Hollowing Out Basic Freedoms in Hong Kong

Michael Davis, Jindal Global University

In the current global contest between illiberal authoritarian models and open societies one of the deepest threats to popular well-being in many developing societies is the loss of basic freedoms. With leading authoritarian regimes promoting an illiberal model of governance that threat around the world is no longer abstract. Openly hostile to liberal institutions, the PRC has become the leading proponent of such illiberal hollowing out of basic freedoms and Hong Kong has become its chief test case for such model. A new National Security Law (NSL) passed in 2020 has been used to turn Hong Kong from one of the most liberal open societies in Asia to effectively an unfree national security state. This paper will outline the story of this repressive turn, including media suppression under a related sedition law, the closing of over sixty NGOs faced with risk of prosecution, intimidation of universities with the state-directed brainwashing of students from top to bottom of the educational system, degrading the rule of law with the introduction of new national security bureaucracies beyond judicial review, degraded judicial independence, mass arrest, and so on. Added to this is a new Beijing-imposed electoral law allowing patriots only--meaning regime supporters--to run for office. The result is a constitutional order with a full spectrum of hollowed out liberal institutions. The larger portion of Hong Kong society that long supported the rule of law and democratic reform has been left in a state of shock. In an age when populist leaders with Beijing’s encouragement point in a similar direction a stock taking of this illiberal path is needed. Hong Kong offers a perfect test case. This paper is driver by my new book coming out later this year currently titled Beijing in Hong Kong: A City’s Freedoms Undone.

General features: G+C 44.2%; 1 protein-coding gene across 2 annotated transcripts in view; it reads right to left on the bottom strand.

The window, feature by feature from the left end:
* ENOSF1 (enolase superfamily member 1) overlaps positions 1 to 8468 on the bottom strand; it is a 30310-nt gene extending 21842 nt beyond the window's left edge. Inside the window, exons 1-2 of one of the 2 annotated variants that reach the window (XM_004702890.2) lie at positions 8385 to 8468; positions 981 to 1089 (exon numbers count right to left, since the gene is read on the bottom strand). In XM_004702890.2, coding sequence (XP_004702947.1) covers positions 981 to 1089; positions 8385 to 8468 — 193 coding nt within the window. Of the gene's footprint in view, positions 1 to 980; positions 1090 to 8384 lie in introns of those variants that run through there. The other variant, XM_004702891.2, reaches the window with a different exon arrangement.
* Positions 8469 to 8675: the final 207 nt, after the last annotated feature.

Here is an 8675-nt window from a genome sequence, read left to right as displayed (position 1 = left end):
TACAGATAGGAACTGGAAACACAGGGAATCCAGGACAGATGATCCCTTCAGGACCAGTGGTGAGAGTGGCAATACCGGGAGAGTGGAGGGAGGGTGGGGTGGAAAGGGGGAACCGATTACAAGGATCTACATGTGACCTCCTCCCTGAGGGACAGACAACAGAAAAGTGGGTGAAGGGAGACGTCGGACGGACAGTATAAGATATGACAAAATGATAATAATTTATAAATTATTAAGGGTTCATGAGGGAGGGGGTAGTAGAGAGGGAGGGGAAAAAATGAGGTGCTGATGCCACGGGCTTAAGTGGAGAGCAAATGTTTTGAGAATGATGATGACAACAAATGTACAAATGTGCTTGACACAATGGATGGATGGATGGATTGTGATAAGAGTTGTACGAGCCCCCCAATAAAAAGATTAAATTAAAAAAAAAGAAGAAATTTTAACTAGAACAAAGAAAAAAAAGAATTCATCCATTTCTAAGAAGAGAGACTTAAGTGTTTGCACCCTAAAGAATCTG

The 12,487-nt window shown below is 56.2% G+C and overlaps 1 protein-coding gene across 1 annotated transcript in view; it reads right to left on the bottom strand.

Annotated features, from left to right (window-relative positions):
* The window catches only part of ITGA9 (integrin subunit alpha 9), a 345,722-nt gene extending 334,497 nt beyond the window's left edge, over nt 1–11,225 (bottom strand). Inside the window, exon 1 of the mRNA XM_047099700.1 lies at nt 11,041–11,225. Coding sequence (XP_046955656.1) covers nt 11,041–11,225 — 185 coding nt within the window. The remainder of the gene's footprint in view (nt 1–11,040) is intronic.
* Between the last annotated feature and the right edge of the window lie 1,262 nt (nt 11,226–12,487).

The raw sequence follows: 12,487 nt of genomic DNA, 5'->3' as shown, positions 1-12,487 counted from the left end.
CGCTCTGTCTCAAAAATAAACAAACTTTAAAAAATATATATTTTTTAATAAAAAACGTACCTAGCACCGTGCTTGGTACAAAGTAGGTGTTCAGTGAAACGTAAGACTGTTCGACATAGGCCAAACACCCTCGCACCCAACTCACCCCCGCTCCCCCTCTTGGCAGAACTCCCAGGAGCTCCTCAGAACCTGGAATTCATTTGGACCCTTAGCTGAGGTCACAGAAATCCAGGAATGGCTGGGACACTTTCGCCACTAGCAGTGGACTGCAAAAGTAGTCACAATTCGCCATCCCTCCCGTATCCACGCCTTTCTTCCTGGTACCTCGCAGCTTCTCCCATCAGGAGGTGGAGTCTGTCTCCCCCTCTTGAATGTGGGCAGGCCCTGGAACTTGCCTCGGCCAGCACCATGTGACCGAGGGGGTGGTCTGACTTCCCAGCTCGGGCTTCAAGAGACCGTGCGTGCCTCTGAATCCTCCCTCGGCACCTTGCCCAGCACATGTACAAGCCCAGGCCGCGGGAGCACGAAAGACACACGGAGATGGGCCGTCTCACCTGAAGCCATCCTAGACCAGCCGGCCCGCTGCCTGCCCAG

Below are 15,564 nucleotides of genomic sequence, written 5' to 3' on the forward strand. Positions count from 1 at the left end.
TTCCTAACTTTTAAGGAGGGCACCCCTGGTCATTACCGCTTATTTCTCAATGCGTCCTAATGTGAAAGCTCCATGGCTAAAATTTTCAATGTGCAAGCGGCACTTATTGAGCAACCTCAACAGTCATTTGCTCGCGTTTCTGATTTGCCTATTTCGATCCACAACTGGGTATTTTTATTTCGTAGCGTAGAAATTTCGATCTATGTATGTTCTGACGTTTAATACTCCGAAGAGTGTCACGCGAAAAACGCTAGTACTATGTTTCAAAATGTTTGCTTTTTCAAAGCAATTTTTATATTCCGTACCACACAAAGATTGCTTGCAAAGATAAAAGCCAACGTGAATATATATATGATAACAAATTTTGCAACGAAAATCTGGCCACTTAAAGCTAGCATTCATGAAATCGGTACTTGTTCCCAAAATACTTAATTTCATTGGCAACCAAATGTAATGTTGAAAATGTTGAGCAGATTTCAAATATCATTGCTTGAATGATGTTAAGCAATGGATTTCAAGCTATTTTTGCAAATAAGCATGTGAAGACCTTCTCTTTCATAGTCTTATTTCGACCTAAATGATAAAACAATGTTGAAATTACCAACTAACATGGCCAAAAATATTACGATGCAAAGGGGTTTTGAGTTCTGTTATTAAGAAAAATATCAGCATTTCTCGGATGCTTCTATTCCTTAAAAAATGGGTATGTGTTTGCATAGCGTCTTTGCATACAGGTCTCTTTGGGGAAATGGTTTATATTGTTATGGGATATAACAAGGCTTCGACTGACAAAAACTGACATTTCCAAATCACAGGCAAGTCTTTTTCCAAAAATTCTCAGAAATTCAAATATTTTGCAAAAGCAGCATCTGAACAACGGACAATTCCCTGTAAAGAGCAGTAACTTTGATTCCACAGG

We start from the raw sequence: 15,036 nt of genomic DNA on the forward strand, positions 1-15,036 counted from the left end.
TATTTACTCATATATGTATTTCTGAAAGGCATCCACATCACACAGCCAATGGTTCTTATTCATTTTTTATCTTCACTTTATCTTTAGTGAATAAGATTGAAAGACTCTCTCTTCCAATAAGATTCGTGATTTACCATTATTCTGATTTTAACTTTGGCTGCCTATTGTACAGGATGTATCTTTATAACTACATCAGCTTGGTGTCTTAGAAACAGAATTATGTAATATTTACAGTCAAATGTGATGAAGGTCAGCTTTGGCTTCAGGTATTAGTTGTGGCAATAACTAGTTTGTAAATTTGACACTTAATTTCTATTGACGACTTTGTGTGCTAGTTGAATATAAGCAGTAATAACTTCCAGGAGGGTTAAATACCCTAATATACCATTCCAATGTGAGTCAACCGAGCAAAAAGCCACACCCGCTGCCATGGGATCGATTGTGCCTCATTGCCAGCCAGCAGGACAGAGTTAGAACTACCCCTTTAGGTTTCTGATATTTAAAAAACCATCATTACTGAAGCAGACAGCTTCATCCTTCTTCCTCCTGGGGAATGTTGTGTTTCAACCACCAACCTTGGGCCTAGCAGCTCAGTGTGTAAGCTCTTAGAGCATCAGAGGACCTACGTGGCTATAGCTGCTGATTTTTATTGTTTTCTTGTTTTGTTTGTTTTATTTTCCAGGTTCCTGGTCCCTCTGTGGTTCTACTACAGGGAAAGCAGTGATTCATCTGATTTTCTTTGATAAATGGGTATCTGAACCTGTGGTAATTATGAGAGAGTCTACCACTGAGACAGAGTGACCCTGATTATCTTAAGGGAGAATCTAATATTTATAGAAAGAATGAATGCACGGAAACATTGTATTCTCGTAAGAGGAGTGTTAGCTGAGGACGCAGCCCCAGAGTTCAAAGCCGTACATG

No extended abstract or paper available

 Presented in Session 231. Social Movements, Political Protest, and Advocacy